28. Sleep, TBA
This would be the mother of them all, I guess. A new Sleep album. In addition to hinting at new studio outings by his own three-piece Om and Matt Pike‘s High on Fire, bassist/vocalist Al Cisneros let it slip casual-style in an interview somewhere that Sleep were working on new material, thus snapping my Thee Facebooks feed in half. Fair enough. Working on material doesn’t mean we’ll see a record this year, or at all, but obviously if there’s a chance a new album might happen (I’ve been nerding out about the idea for a while; see here and here), it would be proof of justice in the universe. Seems an obvious thing that Billy Anderson would record this as well, and all the better. Can the Sons of Sabbath prove there’s life after Dopesmoker? For now, only the Antarcticans know. Sleep’s website.
29. Slough Feg, Digital Resistance
Slated for release through Metal Blade — they’re taking preorders — what if I’m not mistaken is the 32nd Slough Feg LP is due on Feb. 18. As much as I’m looking forward to the release of the record itself, having very, very much enjoyed 2010’s The Animal Spirits (review here), I’m even more interested to see if I finally get up the gumption to interview guitarist/vocalist Mike Scalzi. Something about a dude who doubles as a philosophy professor and who’s been putting out records in his band since I was nine and long before anyone gave a shit I’ve always found intimidating. We’ll see if I’m up to it this year. @Slough_Feg.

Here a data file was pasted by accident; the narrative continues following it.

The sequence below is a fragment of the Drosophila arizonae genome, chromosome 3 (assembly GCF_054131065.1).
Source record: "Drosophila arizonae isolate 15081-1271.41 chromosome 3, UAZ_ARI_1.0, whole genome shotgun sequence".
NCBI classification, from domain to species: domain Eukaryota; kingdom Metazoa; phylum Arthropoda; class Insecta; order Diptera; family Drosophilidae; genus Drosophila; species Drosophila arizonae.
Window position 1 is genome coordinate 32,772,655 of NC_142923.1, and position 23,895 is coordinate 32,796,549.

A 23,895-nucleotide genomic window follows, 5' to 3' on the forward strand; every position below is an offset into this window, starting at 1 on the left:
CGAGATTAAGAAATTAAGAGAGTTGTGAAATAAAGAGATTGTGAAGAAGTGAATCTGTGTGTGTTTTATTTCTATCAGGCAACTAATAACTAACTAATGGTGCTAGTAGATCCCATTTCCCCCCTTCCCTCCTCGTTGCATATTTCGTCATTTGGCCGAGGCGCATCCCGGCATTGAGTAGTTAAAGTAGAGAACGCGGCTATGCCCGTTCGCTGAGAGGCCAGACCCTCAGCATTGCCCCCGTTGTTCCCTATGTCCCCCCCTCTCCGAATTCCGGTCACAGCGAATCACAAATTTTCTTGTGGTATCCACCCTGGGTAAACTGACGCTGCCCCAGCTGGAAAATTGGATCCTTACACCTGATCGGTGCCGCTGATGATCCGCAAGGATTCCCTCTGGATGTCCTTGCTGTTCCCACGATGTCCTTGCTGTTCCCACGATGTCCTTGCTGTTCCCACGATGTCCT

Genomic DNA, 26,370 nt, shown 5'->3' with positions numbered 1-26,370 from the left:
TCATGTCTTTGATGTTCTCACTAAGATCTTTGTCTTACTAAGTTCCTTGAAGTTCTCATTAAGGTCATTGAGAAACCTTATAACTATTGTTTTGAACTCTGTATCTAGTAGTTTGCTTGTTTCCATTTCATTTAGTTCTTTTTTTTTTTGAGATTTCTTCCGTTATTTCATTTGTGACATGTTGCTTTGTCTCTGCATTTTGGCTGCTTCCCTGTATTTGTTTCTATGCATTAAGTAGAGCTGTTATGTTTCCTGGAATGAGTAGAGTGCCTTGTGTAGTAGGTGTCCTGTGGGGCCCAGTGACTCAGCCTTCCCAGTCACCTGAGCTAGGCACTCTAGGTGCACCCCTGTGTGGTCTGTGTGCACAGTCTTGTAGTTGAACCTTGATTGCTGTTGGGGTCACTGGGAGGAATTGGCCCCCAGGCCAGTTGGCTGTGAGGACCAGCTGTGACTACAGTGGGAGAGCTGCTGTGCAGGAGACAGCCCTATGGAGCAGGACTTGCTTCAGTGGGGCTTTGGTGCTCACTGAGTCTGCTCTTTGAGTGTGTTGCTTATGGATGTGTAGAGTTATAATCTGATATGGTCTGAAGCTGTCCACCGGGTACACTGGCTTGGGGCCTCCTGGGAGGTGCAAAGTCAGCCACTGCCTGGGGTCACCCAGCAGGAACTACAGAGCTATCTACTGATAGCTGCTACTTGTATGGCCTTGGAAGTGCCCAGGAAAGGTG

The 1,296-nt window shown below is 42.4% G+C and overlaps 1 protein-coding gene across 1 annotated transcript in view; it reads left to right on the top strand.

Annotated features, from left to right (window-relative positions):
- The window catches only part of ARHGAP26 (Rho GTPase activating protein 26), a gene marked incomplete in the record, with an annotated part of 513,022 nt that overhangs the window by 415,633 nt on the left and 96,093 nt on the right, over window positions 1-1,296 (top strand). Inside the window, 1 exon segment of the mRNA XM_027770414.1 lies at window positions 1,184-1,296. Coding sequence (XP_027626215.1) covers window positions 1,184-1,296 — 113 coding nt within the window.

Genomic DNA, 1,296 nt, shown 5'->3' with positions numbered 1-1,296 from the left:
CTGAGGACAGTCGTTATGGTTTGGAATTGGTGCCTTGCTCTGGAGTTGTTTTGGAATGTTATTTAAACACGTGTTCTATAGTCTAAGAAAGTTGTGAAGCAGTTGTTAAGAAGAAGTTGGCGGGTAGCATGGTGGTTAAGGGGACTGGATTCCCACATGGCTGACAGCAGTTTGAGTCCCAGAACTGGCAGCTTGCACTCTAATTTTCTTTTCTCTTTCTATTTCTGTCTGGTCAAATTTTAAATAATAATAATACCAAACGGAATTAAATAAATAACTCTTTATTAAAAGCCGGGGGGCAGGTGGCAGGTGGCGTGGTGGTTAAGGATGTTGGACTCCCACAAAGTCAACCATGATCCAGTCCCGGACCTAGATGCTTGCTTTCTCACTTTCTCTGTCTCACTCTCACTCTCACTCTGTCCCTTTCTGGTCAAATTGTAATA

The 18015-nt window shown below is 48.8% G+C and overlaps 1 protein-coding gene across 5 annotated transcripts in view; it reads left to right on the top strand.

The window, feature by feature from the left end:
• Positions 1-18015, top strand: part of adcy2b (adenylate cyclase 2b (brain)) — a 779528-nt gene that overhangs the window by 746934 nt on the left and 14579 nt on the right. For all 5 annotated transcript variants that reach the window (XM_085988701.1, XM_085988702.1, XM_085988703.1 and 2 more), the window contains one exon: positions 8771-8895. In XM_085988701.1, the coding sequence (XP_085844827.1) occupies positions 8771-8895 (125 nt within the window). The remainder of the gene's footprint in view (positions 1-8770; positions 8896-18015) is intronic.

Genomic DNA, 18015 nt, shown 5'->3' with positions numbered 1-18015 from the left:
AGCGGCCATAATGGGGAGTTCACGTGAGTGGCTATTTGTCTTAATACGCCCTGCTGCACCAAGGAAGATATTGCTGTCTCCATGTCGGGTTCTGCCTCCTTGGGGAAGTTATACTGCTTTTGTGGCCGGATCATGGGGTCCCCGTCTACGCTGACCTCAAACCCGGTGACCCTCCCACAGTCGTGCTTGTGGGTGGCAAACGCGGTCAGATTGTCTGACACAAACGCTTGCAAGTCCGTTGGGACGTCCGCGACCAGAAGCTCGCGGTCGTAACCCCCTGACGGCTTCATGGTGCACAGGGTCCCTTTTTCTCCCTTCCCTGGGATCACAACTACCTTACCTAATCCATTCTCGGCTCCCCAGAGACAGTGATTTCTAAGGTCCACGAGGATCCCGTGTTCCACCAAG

30. Snail, Feral
Last summer, West Coast riffers Snail announced the departure of guitarist Eric Clausen, which means that their fourth outing, Feral, will be their first as the trio of guitarist/vocalist Mark Johnson, bassist Matt Lynch and drummer Marty Dodson since their 1993 self-titled debut full-length (reissue review here). Should be interesting to see how the shift to their original lineup changes the tenor of Feral as opposed to their two albums with Clausen, 2009’s comebacker Blood (review here) and 2012’s Terminus (review here), but as the first audio from the record begins to surface, Snail‘s sound seems to still very much have its core intact. Terminusbrought in something of a rawer heavy metal influence coming off the languid, dreamy Blood, but as they’ve been back together now for going on half a decade, no doubt a few more twists are in store. Snail on Thee Facebooks.
31. Steak, TBA
Quickly emerging at the fore of London’s enviable up and coming heavy rock scene — and, in the case of guitarist Reece Tee, helping shape it as one of the architects of Desertfest — Steak are set to debut this year on Napalm Records with what will be their first full-length following two EPs, 2012’s Disastronaught (review here) and 2013’s Corned Beef Colossus (review here). They’ve put in time on tour — they’ll play in Spain with Monster Magnet and in London with Lowrider and Dozer in February — and seem to be ready to take the next step in releasing an album, and after the conceptual elements of both EPs, I’m eager to see where the next chapter of their story goes. Steak on Bandcamp.
32. Stubb, TBA